We're not kidding, either -- in remarks to be delivered today in Philadelphia, Democratic presidential hopeful Hillary Rodham Clinton (D-NY) called on President Bush to create a so-called "emergency working group on foreclosures," as part of Capitol Hill's latest ploy to do something about the U.S. housing crisis. From the Associated Press:
The New York senator said the panel should be led by financial experts such as Robert Rubin, who was treasury secretary in her husband's administration, and former Federal Reserve chairmen Alan Greenspan and Paul Volcker.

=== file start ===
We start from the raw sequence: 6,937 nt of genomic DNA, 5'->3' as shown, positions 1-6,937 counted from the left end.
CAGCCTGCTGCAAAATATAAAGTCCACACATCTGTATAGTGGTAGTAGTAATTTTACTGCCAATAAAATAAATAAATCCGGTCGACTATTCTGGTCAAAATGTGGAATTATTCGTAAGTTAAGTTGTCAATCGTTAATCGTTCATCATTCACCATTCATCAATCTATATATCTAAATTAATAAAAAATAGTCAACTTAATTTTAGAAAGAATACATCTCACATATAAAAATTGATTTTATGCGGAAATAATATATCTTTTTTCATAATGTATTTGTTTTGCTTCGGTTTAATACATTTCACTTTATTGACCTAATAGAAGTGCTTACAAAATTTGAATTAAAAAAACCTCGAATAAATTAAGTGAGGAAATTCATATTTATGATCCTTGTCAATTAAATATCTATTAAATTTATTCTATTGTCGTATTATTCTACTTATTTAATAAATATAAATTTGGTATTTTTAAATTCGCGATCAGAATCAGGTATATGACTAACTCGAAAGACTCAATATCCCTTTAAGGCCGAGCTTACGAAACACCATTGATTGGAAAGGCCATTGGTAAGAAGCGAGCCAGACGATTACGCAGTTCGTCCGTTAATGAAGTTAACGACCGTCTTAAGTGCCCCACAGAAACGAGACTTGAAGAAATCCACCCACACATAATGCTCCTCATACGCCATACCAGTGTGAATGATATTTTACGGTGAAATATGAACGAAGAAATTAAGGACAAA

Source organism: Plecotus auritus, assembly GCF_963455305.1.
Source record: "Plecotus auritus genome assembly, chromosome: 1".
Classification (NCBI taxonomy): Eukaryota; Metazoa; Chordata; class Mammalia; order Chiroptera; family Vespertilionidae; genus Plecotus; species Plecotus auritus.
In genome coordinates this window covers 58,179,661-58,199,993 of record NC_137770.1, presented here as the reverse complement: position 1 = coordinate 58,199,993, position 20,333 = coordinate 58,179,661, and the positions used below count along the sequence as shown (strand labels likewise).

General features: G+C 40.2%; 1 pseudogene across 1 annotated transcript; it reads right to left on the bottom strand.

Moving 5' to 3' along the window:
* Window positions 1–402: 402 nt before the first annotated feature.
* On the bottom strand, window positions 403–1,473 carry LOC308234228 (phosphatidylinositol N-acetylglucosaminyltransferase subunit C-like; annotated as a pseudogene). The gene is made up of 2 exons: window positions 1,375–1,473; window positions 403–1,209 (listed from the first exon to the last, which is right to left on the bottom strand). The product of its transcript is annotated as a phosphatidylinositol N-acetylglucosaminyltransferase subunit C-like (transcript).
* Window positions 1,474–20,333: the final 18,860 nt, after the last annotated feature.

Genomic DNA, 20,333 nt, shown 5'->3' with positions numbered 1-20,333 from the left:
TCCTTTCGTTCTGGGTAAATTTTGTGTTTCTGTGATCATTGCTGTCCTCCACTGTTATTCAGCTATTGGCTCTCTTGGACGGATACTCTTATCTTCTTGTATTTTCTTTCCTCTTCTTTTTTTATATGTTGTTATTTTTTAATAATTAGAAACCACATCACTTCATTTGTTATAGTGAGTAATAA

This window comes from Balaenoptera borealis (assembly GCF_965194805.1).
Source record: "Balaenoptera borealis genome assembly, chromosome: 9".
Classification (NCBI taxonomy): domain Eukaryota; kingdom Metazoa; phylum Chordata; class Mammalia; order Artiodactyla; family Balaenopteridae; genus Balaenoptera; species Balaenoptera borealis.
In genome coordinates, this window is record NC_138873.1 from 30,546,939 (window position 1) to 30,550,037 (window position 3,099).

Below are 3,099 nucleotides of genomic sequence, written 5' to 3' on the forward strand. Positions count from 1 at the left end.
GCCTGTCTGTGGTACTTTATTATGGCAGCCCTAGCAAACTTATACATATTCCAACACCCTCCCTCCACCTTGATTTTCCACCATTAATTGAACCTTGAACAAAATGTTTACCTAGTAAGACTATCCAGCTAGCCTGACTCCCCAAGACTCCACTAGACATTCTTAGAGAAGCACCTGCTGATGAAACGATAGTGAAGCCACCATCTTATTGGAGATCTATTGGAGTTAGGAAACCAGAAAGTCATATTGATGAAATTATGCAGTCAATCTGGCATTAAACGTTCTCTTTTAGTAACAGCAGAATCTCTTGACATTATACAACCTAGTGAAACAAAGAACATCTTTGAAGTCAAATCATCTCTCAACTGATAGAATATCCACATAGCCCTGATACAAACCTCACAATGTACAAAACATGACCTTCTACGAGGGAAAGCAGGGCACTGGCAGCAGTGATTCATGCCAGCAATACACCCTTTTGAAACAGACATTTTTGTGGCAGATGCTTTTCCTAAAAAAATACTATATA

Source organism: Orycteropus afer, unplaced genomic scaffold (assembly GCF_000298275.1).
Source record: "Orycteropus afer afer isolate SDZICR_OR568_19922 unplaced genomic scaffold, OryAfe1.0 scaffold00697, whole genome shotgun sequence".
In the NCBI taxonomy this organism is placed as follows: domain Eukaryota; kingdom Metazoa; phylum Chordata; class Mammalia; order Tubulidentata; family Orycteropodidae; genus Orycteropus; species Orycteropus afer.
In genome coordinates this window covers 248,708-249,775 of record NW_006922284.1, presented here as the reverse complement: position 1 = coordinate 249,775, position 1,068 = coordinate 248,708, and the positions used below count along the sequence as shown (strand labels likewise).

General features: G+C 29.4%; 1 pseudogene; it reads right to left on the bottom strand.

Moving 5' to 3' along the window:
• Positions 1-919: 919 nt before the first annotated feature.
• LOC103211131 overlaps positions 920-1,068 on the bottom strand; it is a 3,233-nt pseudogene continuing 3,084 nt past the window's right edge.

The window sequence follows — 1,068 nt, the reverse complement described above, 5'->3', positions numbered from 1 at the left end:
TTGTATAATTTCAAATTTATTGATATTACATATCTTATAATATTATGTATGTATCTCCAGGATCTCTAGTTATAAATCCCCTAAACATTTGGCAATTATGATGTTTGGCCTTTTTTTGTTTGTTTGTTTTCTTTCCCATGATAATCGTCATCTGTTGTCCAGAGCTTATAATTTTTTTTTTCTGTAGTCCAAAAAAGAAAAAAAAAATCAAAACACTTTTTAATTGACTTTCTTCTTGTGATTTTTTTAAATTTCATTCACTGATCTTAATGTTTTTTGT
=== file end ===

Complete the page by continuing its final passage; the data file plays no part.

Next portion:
Clinton is set to back two seperate proposals that have been floating around the Hill: one, a proposal to establish a federally-backed agency that will buy up distressed debt, as proposed by Senate Banking Committee Chairman Chris Dodd (D-Conn.); another, a a tort reform proposal by Congressmen Michael N. Castle (R-DE) and Paul E. Kanjorski (D-PA) that wants to shield servicers from any legal liability that might arise in modifying loan agreements. Both proposals have been covered extensively by HW in the past. The inclusion of Greenspan in Clinton's latest proposal -- she has also recently railed for a nationwide foreclosure moratorium -- would seem sure to ruffle some feathers. Plenty of economic experts see Greenspan as the one to blame for the recent housing woes now facing the U.S. economy. MSN Money columnist Bill Fleckenstein has written a book about the notorious "Greenspan put," which advocates argue created the massive housing bubble in the United States. In his book, Greenspan's Bubbles, Fleckenstein argues that the former Fed chief wasn't the only reason that both the tech and housing bubbles existed, but that "without his sponsorship it could never have grown anywhere near as large or dangerous as it did." I'll bet more than a few people would cringe at the thought of having Greenspan on a presidential committee designed to solve the foreclosure problem, as a result.